Respiratory morbidity including respiratory distress syndrome (RDS) is a serious complication of preterm birth and the primary cause of early neonatal mortality and disability. While researching the effects of the steroid dexamethasone on premature parturition in fetal sheep in 1969, Liggins found that there was some inflation of the lungs of lambs born at gestations at which the lungs would be expected to be airless. Liggins and Howie published the first randomised controlled trial in humans in 1972 and many others followed.


To assess the effects of administering a course of corticosteroids to the mother prior to anticipated preterm birth on fetal and neonatal morbidity and mortality, maternal mortality and morbidity, and on the child in later life.

Search methods

We searched Cochrane Pregnancy and Childbirth's Trials Register (17 February 2016) and reference lists of retrieved studies.

Selection criteria

We considered all randomised controlled comparisons of antenatal corticosteroid administration (betamethasone, dexamethasone, or hydrocortisone) with placebo, or with no treatment, given to women with a singleton or multiple pregnancy, prior to anticipated preterm delivery (elective, or following spontaneous labour), regardless of other co-morbidity, for inclusion in this review. Most women in this review received a single course of steroids; however, nine of the included trials allowed for women to have weekly repeats.

Data collection and analysis

Two review authors independently assessed trials for inclusion and risk of bias, extracted data and checked them for accuracy. The quality of the evidence was assessed using the GRADE approach.

Main results

This update includes 30 studies (7774 women and 8158 infants). Most studies are of low or unclear risk for most bias domains. An assessment of high risk usually meant a trial had potential for performance bias due to lack of blinding. Two trials had low risks of bias for all risk of bias domains.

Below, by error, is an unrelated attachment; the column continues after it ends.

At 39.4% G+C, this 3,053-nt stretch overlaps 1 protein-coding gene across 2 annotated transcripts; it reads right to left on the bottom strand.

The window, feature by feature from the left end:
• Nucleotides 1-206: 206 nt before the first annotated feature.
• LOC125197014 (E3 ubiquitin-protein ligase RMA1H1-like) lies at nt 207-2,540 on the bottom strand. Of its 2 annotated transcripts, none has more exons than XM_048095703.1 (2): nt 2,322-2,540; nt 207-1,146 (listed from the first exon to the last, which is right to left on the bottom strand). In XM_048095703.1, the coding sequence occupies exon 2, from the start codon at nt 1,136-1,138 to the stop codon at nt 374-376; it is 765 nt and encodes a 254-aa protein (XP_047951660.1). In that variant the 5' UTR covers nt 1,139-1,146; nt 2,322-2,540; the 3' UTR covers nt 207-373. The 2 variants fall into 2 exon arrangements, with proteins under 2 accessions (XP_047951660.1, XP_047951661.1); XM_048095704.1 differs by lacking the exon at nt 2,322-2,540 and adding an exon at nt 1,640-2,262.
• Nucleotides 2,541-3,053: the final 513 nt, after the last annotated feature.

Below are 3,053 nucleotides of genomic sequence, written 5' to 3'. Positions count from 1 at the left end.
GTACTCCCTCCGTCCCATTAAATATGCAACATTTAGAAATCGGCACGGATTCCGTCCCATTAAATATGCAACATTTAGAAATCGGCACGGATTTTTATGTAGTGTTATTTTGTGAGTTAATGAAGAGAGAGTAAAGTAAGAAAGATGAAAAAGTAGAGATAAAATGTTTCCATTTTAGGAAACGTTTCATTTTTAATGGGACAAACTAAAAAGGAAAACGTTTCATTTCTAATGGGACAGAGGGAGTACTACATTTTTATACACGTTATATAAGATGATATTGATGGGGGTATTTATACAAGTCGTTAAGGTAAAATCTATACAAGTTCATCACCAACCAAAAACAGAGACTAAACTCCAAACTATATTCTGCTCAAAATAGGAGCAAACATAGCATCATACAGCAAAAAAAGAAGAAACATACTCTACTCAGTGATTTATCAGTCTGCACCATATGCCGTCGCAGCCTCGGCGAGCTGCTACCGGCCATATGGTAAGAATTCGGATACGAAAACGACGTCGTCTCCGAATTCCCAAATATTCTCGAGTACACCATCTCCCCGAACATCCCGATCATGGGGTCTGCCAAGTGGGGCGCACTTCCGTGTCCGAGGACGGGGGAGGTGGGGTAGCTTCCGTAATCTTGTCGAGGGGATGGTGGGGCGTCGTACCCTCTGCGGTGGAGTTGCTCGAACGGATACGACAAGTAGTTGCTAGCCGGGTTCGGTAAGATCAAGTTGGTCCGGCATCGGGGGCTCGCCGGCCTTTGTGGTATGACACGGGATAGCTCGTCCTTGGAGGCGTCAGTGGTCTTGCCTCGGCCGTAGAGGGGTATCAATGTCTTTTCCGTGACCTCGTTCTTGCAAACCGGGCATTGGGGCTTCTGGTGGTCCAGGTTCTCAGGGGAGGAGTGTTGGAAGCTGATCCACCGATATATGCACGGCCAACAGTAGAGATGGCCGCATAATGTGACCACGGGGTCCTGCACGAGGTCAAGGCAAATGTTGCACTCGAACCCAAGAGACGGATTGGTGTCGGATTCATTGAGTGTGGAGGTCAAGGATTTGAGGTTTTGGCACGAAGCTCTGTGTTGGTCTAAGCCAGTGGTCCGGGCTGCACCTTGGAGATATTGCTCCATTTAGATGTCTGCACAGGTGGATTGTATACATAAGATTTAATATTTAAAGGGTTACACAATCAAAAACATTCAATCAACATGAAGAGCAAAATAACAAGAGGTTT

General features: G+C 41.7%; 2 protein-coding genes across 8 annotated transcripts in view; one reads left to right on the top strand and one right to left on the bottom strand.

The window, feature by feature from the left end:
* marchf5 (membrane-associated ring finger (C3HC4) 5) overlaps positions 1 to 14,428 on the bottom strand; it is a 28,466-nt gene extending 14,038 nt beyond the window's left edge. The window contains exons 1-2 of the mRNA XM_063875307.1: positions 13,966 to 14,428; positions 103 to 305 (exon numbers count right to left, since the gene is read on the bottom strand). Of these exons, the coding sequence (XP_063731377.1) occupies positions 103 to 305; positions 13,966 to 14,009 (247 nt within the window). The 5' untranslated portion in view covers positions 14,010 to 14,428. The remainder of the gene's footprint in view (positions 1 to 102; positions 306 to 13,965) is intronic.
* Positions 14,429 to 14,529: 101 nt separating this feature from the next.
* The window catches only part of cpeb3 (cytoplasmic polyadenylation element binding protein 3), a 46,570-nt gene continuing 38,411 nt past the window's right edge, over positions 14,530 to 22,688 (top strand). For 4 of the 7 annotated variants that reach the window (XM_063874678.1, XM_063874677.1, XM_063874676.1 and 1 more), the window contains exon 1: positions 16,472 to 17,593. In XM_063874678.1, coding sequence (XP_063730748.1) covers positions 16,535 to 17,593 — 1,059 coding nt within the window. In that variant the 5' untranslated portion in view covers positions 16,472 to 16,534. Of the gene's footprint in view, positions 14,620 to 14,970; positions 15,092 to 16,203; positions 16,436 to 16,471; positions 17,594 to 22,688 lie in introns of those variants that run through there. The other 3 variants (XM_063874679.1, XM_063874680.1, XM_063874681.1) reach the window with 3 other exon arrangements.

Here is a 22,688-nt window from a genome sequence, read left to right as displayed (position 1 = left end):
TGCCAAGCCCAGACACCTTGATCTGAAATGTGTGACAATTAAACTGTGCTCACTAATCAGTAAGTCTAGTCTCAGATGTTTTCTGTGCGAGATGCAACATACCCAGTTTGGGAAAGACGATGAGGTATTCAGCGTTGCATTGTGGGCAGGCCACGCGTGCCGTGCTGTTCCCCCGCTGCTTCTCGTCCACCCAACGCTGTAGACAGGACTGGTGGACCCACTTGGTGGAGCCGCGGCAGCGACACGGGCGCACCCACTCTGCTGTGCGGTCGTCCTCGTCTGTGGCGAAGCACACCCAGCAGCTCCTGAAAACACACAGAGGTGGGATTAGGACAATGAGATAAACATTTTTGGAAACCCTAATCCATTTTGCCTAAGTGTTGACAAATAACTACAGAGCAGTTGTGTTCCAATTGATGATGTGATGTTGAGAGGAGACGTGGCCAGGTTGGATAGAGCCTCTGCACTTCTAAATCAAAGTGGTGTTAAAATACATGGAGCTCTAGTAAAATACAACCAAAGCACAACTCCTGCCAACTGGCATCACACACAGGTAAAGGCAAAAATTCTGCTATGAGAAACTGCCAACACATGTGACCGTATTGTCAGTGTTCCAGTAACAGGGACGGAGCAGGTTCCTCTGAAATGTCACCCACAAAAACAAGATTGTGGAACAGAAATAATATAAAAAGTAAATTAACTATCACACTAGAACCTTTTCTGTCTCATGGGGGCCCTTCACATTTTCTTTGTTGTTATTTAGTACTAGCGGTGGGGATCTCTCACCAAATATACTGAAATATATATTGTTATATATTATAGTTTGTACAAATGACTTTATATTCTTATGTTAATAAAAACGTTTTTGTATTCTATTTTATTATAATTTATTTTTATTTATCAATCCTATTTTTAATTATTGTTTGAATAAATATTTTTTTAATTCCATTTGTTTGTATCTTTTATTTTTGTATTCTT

Treatment with antenatal corticosteroids (compared with placebo or no treatment) is associated with a reduction in the most serious adverse outcomes related to prematurity, including: perinatal death (average risk ratio (RR) 0.72, 95% confidence interval (CI) 0.58 to 0.89; participants = 6729; studies = 15; Tau² = 0.05, I² = 34%; moderate-quality); neonatal death (RR 0.69, 95% CI 0.59 to 0.81; participants = 7188; studies = 22), RDS (average RR 0.66, 95% CI 0.56 to 0.77; participants = 7764; studies = 28; Tau² = 0.06, I² = 48%; moderate-quality); moderate/severe RDS (average RR 0.59, 95% CI 0.38 to 0.91; participants = 1686; studies = 6; Tau² = 0.14, I² = 52%); intraventricular haemorrhage (IVH) (average RR 0.55, 95% CI 0.40 to 0.76; participants = 6093; studies = 16; Tau² = 0.10, I² = 33%; moderate-quality), necrotising enterocolitis (RR 0.50, 95% CI 0.32 to 0.78; participants = 4702; studies = 10); need for mechanical ventilation (RR 0.68, 95% CI 0.56 to 0.84; participants = 1368; studies = 9); and systemic infections in the first 48 hours of life (RR 0.60, 95% CI 0.41 to 0.88; participants = 1753; studies = 8).

There was no obvious benefit for: chronic lung disease (average RR 0.86, 95% CI 0.42 to 1.79; participants = 818; studies = 6; Tau² = 0.38 I² = 65%); mean birthweight (g) (MD -18.47, 95% CI -40.83 to 3.90; participants = 6182; studies = 16; moderate-quality); death in childhood (RR 0.68, 95% CI 0.36 to 1.27; participants = 1010; studies = 4); neurodevelopment delay in childhood (RR 0.64, 95% CI 0.14 to 2.98; participants = 82; studies = 1); or death into adulthood (RR 1.00, 95% CI 0.56 to 1.81; participants = 988; studies = 1).